You may already have come to appreciate the awesome capabilities of the ninja-like solid-state drive if you’ve handled a laptop with an SSD in it. Here we will look at three of the most common myths and truths people say about the silent SSD, first let us get to know the 2 different types of SSD.
Currently there are the Single-level (SLC) and Multi-level devices (MLC), with more to come in the future. Single-level devices store 1 bit of information in each memory cell. In multi-level devices, 2 bits of information are stored in each memory cells. With new advancements we will be seeing devices (TLC) which hold 3, 4, or even more per memory cell. With this progress we are able to increase capacities and therefore lowering cost on a per-GB basis. Some SSDs have capacities of up to 1.6TB, and with the advancements we will see higher capacities to come. Now, let’s look at some myths/truths that people say.
1- “SSDs are fast”
TRUE- The typical laptop hard disk will provide about 80 IOs per sec (IOPS) with a 7,200 RPM drive. A typical consumer class SSD for a laptop will provide thousands of IOPS on top of a massive reduction in latency by 10 times or more. The fastest HDD is 15,000 RPM and can produce about 180 IOPS per drive. Conservatively an SLC device in a mixed workload will produce in the area of 5,000 to 10,000 IOPS per drive.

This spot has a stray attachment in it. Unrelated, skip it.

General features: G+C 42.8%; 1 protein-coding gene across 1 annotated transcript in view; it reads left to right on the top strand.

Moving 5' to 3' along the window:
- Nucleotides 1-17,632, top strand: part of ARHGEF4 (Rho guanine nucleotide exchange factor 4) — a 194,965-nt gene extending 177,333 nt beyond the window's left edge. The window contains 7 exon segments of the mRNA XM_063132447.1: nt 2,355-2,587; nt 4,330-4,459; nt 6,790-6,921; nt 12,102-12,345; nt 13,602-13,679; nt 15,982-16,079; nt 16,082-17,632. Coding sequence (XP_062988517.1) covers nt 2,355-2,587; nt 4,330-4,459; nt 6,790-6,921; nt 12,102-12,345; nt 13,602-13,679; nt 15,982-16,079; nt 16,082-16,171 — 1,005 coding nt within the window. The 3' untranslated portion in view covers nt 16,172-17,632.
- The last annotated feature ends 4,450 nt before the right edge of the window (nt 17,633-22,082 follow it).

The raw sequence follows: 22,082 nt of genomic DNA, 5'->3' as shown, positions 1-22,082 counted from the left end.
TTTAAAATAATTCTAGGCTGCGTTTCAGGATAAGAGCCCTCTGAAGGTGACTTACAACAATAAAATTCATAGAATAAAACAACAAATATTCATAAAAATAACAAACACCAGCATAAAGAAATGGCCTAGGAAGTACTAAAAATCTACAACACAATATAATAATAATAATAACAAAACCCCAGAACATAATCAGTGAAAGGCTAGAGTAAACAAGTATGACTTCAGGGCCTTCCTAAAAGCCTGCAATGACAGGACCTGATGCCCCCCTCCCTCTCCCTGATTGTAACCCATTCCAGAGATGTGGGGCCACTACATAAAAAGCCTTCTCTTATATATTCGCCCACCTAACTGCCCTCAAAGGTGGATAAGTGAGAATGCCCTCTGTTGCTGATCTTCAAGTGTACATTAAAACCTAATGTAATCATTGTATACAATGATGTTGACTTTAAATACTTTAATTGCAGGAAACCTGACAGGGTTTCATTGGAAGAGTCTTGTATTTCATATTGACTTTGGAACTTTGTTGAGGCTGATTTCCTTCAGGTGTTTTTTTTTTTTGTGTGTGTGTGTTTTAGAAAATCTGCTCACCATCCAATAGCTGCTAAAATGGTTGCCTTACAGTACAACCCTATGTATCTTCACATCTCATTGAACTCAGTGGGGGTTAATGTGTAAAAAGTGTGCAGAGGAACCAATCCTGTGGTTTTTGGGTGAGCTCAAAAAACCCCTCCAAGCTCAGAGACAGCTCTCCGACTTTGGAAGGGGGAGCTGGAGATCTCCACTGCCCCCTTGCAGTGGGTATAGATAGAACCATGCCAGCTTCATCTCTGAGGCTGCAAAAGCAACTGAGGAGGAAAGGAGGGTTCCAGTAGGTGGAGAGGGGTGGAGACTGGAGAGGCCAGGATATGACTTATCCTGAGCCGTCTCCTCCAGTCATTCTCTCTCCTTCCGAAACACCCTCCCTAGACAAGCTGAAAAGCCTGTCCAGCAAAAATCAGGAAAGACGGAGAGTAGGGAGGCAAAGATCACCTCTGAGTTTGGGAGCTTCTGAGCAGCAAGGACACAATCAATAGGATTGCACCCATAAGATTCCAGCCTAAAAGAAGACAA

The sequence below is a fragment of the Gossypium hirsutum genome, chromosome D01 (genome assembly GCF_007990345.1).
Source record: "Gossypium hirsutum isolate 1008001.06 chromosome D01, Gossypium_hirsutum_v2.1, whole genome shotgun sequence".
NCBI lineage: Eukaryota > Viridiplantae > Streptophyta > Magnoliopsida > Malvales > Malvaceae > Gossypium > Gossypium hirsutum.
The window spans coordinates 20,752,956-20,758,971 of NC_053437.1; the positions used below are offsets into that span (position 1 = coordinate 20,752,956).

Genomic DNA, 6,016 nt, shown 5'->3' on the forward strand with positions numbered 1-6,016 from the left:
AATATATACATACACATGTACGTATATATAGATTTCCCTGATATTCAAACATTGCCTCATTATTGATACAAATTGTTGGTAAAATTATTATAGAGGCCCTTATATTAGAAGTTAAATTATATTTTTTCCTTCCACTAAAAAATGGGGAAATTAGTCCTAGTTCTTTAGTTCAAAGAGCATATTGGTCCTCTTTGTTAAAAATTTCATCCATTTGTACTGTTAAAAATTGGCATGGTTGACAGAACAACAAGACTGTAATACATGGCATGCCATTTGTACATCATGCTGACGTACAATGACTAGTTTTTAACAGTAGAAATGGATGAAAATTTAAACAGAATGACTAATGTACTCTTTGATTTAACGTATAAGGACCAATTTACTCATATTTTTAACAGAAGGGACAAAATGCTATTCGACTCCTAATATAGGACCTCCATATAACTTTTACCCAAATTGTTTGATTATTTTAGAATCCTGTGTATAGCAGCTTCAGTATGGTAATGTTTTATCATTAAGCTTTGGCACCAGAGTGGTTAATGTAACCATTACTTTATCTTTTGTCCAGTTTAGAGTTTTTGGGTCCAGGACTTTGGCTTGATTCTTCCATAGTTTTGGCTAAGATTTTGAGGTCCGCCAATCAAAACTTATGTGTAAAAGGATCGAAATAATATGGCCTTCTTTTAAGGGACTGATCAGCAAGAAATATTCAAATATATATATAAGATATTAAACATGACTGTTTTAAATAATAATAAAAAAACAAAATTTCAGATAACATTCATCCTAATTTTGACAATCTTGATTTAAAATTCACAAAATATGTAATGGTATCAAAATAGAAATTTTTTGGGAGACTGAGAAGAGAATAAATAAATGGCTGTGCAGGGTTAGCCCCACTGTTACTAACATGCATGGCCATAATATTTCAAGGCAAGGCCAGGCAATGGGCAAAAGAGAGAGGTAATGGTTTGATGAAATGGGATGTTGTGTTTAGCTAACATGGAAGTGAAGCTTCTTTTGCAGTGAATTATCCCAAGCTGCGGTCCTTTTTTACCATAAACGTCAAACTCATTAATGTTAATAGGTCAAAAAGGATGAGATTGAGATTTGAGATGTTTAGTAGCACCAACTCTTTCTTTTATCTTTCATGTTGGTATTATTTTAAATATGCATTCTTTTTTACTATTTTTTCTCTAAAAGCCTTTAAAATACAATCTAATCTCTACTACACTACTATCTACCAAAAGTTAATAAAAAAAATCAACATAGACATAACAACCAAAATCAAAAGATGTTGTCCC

2- “SSDs are expensive”
Kind of True- While it’s true SSDs may cost more than their HDD counterparts, consider the following: One SLC SSD can do the work of 27 or more 15,000-RPM HDDs — but they’re not 15 times the cost. Another cost related benefit for SSDs over HDDs s power. SSDs use a fraction of the power the HDDs use, about 2% on a per-GB basis- so less power and cooling.
3- “SSDs are unreliable”
FALSE- This is a common topic for debate between SSD vs HDD. SSDs are just as good and dependable as HDDs. Yes they do ‘wear out’, but with some consumer devices, such as memory cards for cameras or thumb drives. But, once you start talking about more robust technology the engineering behind it accounts for this and ensures that the drives wears evenly and has an increased life span, this is accomplished by having each write goes to a different cell instead of writing to the same cell multiple times in a row. When cells on a device are dead, or begin to die, manufactures have started putting ‘spare’ memory on the drive; similar to spare tracks on a spinning HDD.
Some things you should consider if you are thinking about buying an SSD are that their reliable, you will dramatically improve on the overall performance and response time of your applications, you will get great performance when and where you need it, and the fact that SSDs are dropping in price whilst growing in capacities.
If you are looking for better performance than the addition of an SSD to your storage infrastructure should be something to look into!